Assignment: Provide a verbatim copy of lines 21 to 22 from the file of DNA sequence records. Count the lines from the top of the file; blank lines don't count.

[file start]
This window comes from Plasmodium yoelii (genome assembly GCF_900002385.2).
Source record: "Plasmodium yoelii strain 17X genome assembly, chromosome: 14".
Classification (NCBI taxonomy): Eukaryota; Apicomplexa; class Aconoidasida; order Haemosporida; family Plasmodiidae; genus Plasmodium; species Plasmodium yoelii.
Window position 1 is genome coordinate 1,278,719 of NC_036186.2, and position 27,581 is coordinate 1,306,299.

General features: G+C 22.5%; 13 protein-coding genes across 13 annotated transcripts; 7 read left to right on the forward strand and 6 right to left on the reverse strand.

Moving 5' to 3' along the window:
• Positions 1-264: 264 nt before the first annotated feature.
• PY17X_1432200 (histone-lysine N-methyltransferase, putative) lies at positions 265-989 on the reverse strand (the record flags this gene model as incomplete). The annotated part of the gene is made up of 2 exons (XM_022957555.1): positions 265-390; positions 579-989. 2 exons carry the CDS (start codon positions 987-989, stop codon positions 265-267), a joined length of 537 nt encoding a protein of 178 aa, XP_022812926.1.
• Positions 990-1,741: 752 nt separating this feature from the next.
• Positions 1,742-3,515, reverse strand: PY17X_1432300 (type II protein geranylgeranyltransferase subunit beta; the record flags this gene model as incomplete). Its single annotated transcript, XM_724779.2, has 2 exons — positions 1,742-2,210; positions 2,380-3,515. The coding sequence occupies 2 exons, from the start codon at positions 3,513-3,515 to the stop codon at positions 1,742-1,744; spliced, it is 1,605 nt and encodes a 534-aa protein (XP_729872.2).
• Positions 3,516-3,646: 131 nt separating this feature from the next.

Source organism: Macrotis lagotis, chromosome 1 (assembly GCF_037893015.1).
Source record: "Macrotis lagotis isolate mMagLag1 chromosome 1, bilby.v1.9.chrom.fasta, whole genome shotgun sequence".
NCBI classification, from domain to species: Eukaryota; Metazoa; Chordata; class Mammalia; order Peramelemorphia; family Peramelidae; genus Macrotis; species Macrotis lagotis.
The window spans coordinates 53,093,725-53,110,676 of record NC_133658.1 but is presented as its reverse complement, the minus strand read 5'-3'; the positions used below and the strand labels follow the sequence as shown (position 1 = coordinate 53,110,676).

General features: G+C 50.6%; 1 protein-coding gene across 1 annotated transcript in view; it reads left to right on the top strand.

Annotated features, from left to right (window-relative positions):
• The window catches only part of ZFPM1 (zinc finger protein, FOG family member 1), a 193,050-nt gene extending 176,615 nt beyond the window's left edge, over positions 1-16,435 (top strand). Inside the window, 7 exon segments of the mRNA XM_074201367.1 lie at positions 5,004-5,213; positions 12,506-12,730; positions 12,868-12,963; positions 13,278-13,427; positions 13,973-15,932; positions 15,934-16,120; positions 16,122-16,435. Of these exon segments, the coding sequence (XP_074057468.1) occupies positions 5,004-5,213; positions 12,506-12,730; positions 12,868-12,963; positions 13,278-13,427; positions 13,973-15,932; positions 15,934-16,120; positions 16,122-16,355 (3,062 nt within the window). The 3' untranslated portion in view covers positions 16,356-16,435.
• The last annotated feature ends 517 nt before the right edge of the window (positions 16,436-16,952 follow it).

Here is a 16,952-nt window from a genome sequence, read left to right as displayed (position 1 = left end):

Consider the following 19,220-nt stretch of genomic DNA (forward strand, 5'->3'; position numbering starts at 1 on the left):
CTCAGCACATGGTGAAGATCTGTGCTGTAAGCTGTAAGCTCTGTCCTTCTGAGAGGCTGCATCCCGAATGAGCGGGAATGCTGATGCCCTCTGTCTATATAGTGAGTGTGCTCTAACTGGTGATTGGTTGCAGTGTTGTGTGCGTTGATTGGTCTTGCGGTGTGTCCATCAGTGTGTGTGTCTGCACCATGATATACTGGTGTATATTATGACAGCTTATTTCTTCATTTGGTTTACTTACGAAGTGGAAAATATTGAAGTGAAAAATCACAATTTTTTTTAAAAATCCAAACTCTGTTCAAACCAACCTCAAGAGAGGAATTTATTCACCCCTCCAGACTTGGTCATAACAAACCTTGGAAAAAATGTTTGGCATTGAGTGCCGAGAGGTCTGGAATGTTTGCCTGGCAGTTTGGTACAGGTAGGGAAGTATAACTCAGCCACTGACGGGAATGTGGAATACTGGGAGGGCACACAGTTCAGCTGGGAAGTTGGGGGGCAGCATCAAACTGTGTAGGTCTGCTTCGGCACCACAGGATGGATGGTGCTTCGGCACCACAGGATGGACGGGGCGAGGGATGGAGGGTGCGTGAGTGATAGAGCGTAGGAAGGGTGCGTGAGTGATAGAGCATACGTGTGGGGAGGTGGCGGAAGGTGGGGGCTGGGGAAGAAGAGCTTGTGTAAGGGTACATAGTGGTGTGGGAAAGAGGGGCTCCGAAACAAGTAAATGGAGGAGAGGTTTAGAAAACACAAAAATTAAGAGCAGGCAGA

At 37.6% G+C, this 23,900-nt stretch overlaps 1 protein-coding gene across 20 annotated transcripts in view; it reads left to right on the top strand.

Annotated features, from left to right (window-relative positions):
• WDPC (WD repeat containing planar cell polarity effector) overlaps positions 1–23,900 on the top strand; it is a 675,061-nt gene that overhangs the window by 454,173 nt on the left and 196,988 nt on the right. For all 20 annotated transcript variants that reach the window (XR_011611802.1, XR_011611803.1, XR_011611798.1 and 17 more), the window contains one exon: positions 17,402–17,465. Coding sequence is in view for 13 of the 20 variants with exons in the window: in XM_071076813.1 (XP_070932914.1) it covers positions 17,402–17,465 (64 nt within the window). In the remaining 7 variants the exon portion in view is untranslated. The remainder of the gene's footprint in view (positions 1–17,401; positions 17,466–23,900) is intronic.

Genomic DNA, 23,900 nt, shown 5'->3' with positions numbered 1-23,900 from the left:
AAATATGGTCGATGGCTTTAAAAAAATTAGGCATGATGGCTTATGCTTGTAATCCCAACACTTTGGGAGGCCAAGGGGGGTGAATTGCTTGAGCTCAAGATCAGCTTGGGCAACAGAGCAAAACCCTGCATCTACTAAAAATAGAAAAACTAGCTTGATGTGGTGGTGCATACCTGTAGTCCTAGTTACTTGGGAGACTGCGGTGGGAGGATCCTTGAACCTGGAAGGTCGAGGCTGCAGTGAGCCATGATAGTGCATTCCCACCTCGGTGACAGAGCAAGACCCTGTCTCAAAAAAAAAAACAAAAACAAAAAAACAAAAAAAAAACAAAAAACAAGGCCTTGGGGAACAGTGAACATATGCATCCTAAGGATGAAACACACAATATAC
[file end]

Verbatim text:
Consider the following 19,220-nt stretch of genomic DNA (forward strand, 5'->3'; position numbering starts at 1 on the left):
CTCAGCACATGGTGAAGATCTGTGCTGTAAGCTGTAAGCTCTGTCCTTCTGAGAGGCTGCATCCCGAATGAGCGGGAATGCTGATGCCCTCTGTCTATATAGTGAGTGTGCTCTAACTGGTGATTGGTTGCAGTGTTGTGTGCGTTGATTGGTCTTGCGGTGTGTCCATCAGTGTGTGTGTCTGCACCATGATATACTGGTGTATATTATGACAGCTTATTTCTTCATTTGGTTTACTTACGAAGTGGAAAATATTGAAGTGAAAAATCACAATTTTTTTTAAAAATCCAAACTCTGTTCAAACCAACCTCAAGAGAGGAATTTATTCACCCCTCCAGACTTGGTCATAACAAACCTTGGAAAAAATGTTTGGCATTGAGTGCCGAGAGGTCTGGAATGTTTGCCTGGCAGTTTGGTACAGGTAGGGAAGTATAACTCAGCCACTGACGGGAATGTGGAATACTGGGAGGGCACACAGTTCAGCTGGGAAGTTGGGGGGCAGCATCAAACTGTGTAGGTCTGCTTCGGCACCACAGGATGGATGGTGCTTCGGCACCACAGGATGGACGGGGCGAGGGATGGAGGGTGCGTGAGTGATAGAGCGTAGGAAGGGTGCGTGAGTGATAGAGCATACGTGTGGGGAGGTGGCGGAAGGTGGGGGCTGGGGAAGAAGAGCTTGTGTAAGGGTACATAGTGGTGTGGGAAAGAGGGGCTCCGAAACAAGTAAATGGAGGAGAGGTTTAGAAAACACAAAAATTAAGAGCAGGCAGA